But all three generations are embracing this social experiment. Besides, we have tea, chocolate, a Roberts radio and a football. Nothing else is needed when holidaying in England. Not least Internet access.

My relationship is falling apart

Posted by Patricia_Marie
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on Friday, 17 July 2015
Dear Patricia Marie
I've been with my other half for 6 years and we've been friends for what seems like forever. He's always been a very confident person and I know he can be a bit of a flirt. We've always joked about it before and I've always trusted him, but now I feel he's taken it a bit too far and is taking advantage of my laid back attitude. Whenever we go out he ignores me and speaks to other women instead and some of our mutual friends have mentioned to me how inappropriate he is. Also, he left his iPad connected to Facebook when he went out the other night and when I went to use it there were countless messages from women I'd never even heard of on the screen. I didn't even know he used Facebook that much. I don't want to speak to him about it and make things awkward as we're due to get married in a month. Also I think I'm worried about what he'll say. However, I feel he deserves to be confronted as it's not fair and I'm doubting whether he's the right man for me to commit to. I can't believe this is happening and I feel completely overwhelmed. It's like I don't know him anymore. Please help me. I want to get to the bottom of this, even if all I discover is that I'm overreacting. Thank you.

Patricia Marie says...

Finding messages from women on your partner's Facebook does not necessarily reflect how he feels about you. It's more likely this type of social networking has become a habit to him. However, to initiate a stable married life, it's a habit that needs to stop. After all, I doubt he would approve if you were chatting online to different men. You need to confront him and set some boundaries, which your relationship clearly doesn't have, and take responsibility for the way your partner has been treating you. It seems you have allowed him to behave unreasonably until it suited you to question otherwise. As harsh as this may seem, the reality is unless you start to respect yourself, nothing in the relationship will ever change, and you are wise to question matters now, before getting married. You both need to have a serious talk about the future you are planning together, as communication is key to a relationship's health, and speaking openly about concerns should help reduce your anxiety.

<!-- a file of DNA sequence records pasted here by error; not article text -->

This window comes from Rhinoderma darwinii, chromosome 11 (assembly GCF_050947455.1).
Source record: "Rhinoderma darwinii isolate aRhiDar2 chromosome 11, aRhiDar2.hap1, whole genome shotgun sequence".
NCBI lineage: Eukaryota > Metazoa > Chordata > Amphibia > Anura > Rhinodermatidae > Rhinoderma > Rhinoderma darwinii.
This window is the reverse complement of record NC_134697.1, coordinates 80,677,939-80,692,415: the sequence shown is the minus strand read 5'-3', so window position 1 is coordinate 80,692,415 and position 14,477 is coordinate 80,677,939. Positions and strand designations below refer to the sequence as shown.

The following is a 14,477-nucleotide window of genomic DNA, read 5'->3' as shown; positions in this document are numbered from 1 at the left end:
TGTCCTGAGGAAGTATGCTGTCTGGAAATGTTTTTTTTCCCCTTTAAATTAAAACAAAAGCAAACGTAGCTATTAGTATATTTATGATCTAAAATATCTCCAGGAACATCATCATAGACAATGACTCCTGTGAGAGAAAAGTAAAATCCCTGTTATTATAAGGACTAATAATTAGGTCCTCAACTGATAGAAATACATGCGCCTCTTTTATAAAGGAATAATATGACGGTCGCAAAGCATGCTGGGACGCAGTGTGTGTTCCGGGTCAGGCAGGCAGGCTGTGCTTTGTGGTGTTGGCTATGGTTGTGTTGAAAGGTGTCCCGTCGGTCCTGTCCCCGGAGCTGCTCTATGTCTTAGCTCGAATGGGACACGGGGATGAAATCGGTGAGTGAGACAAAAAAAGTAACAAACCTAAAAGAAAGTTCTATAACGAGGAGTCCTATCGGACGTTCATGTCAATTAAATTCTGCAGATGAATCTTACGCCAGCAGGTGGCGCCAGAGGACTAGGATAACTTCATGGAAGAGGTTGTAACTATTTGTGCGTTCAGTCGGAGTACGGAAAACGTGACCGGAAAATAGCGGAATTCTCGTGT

Although expecting your future husband to make you happy all the time is unreasonable, being with the right person should bring a sense of security as well as fun and laughter. You will know you're marrying the right person if he treats you with care and respect, and you don't feel the need to monitor his phone calls or computer. Nevertheless, it doesn't mean that the two of you won't have problems to deal with. A successful marriage is not just about sharing the good times, but dealing with the difficulties life brings, and bonding from such experiences.

Sometimes real problems surface nearer the wedding date, because you're moving closer to a lifetime commitment. By ignoring them, or putting them off, you may be trying to convince yourself they'll go away by themselves. Please don't allow yourself to feel pressurised, and let the cost of any financial losses influence your decision in any way.

Remember, doubts don't mean doom, but must be addressed. You are right to be feeling overwhelmed and anxious, but anxiety and doubts are not the same thing. If you are really unsure about getting married, believe in your instincts, be strong and take action.

The London Shooting Club partners with Home House

Posted by Young Ladies About Town
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on Friday, 17 July 2015
Trying to get that balance of Town / Country living is hard in London, especially if like me you want to get back into shooting but don't want to dedicate your whole weekend to it. Joining the London Shooting Club is a brilliant solution– based at West London Shooting School, located at the end of the central line at Northolt with a quick cab ride, or if you're driving, 20-40 minutes from West London. The school is based on a country house, the setting is low key in traditional way with a large wooden table for guns, cartridge bags and weekend papers when you walk in. Framed prints of country scenes and battered furniture make it a relaxed vibe, and lots of men – and I'm pleased to say an awful lot of women – walking around in tweed and jeans with cups of tea and coffee . There's a few dogs sniffing about – 2 of which I'd brought along, my Jack Russell puppy and his lab pal – both on their first introduction to shooting.